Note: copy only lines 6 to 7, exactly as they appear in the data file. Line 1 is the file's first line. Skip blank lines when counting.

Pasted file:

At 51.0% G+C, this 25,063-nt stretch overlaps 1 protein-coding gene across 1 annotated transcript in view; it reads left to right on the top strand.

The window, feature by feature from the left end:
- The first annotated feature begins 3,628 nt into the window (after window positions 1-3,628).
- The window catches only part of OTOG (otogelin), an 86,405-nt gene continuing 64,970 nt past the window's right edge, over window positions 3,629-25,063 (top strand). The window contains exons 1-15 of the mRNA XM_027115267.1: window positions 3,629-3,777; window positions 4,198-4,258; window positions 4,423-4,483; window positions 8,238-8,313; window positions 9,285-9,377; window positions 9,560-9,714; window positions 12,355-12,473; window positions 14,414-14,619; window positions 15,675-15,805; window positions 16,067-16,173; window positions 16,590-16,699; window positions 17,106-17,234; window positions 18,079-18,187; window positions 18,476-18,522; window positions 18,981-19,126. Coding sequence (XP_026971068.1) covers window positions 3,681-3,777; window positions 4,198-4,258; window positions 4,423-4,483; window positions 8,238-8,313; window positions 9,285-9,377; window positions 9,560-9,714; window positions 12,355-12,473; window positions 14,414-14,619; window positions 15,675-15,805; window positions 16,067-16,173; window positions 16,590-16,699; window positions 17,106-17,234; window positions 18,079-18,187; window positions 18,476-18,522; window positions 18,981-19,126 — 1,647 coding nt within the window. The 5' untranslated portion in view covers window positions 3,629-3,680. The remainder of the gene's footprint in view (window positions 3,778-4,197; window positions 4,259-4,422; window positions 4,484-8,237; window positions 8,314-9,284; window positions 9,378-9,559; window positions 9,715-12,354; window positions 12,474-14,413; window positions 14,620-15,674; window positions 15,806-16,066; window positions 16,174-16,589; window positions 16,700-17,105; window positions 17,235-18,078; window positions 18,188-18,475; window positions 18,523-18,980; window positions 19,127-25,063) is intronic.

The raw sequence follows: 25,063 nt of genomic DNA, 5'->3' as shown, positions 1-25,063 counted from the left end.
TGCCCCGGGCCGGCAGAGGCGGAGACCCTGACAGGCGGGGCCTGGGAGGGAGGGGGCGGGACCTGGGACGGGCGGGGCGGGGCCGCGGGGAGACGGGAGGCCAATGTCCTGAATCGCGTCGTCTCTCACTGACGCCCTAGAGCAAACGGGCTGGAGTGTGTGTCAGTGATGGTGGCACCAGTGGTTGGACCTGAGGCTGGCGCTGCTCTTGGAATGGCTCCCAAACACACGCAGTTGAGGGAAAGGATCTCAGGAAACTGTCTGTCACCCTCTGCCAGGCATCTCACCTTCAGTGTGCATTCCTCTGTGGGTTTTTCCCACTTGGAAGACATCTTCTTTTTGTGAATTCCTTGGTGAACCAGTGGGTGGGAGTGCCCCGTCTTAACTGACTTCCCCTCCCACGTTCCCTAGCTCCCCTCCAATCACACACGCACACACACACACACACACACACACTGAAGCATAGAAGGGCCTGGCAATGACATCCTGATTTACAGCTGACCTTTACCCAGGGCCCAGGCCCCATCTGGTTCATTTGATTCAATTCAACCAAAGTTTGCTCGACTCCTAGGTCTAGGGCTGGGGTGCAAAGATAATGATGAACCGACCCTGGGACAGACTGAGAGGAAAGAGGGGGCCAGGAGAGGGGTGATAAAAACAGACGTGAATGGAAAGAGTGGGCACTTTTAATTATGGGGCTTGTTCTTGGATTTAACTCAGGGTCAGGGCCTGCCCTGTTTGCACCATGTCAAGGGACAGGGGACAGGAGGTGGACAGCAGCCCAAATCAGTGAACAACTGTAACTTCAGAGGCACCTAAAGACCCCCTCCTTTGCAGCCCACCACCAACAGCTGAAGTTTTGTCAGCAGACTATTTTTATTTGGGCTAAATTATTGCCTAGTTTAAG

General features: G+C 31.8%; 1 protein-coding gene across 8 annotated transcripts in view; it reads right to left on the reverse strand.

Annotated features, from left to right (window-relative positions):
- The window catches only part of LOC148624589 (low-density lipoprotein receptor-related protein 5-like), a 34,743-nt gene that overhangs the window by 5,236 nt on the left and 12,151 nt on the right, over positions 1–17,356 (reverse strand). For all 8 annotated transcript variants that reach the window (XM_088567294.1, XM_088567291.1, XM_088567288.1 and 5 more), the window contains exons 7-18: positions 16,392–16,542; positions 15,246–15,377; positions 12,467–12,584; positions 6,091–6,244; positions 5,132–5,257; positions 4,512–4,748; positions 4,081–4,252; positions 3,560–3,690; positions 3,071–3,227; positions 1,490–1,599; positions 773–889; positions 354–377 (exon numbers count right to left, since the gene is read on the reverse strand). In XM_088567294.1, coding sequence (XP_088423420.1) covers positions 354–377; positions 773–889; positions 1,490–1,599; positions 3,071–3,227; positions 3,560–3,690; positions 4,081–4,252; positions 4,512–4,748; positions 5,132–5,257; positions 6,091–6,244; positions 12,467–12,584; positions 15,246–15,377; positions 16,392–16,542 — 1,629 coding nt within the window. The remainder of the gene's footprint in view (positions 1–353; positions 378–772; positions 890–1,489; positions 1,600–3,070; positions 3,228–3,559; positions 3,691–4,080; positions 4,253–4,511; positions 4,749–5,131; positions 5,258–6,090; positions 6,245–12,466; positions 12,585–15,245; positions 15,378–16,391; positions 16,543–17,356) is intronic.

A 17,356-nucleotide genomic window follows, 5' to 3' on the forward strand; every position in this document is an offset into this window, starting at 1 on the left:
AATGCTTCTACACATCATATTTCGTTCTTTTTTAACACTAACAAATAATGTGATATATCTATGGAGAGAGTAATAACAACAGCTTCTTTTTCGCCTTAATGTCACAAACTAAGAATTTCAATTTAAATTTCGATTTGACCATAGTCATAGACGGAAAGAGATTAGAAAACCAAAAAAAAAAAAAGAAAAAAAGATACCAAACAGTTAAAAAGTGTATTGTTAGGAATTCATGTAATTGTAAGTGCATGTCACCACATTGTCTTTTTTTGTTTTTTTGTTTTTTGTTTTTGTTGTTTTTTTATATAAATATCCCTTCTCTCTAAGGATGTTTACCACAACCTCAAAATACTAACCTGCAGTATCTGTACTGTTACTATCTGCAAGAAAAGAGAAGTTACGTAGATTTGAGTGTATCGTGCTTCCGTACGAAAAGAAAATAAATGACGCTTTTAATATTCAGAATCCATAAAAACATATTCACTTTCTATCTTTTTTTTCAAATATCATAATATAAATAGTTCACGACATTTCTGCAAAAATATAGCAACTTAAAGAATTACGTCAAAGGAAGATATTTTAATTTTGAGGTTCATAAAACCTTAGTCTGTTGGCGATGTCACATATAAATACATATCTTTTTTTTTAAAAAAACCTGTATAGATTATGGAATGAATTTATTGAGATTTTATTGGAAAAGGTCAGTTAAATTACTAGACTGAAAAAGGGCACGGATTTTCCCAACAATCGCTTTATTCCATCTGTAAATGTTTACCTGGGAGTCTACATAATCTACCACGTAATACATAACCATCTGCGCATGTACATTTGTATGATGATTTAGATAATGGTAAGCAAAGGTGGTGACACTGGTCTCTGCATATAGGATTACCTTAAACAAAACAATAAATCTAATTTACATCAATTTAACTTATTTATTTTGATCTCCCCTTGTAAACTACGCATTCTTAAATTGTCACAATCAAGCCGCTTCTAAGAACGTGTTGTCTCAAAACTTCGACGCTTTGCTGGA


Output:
TGCCCCGGGCCGGCAGAGGCGGAGACCCTGACAGGCGGGGCCTGGGAGGGAGGGGGCGGGACCTGGGACGGGCGGGGCGGGGCCGCGGGGAGACGGGAGGCCAATGTCCTGAATCGCGTCGTCTCTCACTGACGCCCTAGAGCAAACGGGCTGGAGTGTGTGTCAGTGATGGTGGCACCAGTGGTTGGACCTGAGGCTGGCGCTGCTCTTGGAATGGCTCCCAAACACACGCAGTTGAGGGAAAGGATCTCAGGAAACTGTCTGTCACCCTCTGCCAGGCATCTCACCTTCAGTGTGCATTCCTCTGTGGGTTTTTCCCACTTGGAAGACATCTTCTTTTTGTGAATTCCTTGGTGAACCAGTGGGTGGGAGTGCCCCGTCTTAACTGACTTCCCCTCCCACGTTCCCTAGCTCCCCTCCAATCACACACGCACACACACACACACACACACACACTGAAGCATAGAAGGGCCTGGCAATGACATCCTGATTTACAGCTGACCTTTACCCAGGGCCCAGGCCCCATCTGGTTCATTTGATTCAATTCAACCAAAGTTTGCTCGACTCCTAGGTCTAGGGCTGGGGTGCAAAGATAATGATGAACCGACCCTGGGACAGACTGAGAGGAAAGAGGGGGCCAGGAGAGGGGTGATAAAAACAGACGTGAATGGAAAGAGTGGGCACTTTTAATTATGGGGCTTGTTCTTGGATTTAACTCAGGGTCAGGGCCTGCCCTGTTTGCACCATGTCAAGGGACAGGGGACAGGAGGTGGACAGCAGCCCAAATCAGTGAACAACTGTAACTTCAGAGGCACCTAAAGACCCCCTCCTTTGCAGCCCACCACCAACAGCTGAAGTTTTGTCAGCAGACTATTTTTATTTGGGCTAAATTATTGCCTAGTTTAAG

General features: G+C 31.8%; 1 protein-coding gene across 8 annotated transcripts in view; it reads right to left on the reverse strand.